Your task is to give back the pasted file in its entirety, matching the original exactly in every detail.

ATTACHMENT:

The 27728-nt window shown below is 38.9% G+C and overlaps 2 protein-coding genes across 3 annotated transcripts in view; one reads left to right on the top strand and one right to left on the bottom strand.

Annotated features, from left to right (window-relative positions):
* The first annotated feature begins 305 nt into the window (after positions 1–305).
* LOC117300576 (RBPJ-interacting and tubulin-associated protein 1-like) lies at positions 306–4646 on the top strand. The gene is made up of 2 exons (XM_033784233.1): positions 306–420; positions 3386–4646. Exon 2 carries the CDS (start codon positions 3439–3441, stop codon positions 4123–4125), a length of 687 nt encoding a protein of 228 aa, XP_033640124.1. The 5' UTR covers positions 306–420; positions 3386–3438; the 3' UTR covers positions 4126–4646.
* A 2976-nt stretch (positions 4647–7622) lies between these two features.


The 27728-nt window shown below is 38.9% G+C and overlaps 2 protein-coding genes across 3 annotated transcripts in view; one reads left to right on the top strand and one right to left on the bottom strand.

Annotated features, from left to right (window-relative positions):
* The first annotated feature begins 305 nt into the window (after positions 1–305).
* LOC117300576 (RBPJ-interacting and tubulin-associated protein 1-like) lies at positions 306–4646 on the top strand. The gene is made up of 2 exons (XM_033784233.1): positions 306–420; positions 3386–4646. Exon 2 carries the CDS (start codon positions 3439–3441, stop codon positions 4123–4125), a length of 687 nt encoding a protein of 228 aa, XP_033640124.1. The 5' UTR covers positions 306–420; positions 3386–3438; the 3' UTR covers positions 4126–4646.
* A 2976-nt stretch (positions 4647–7622) lies between these two features.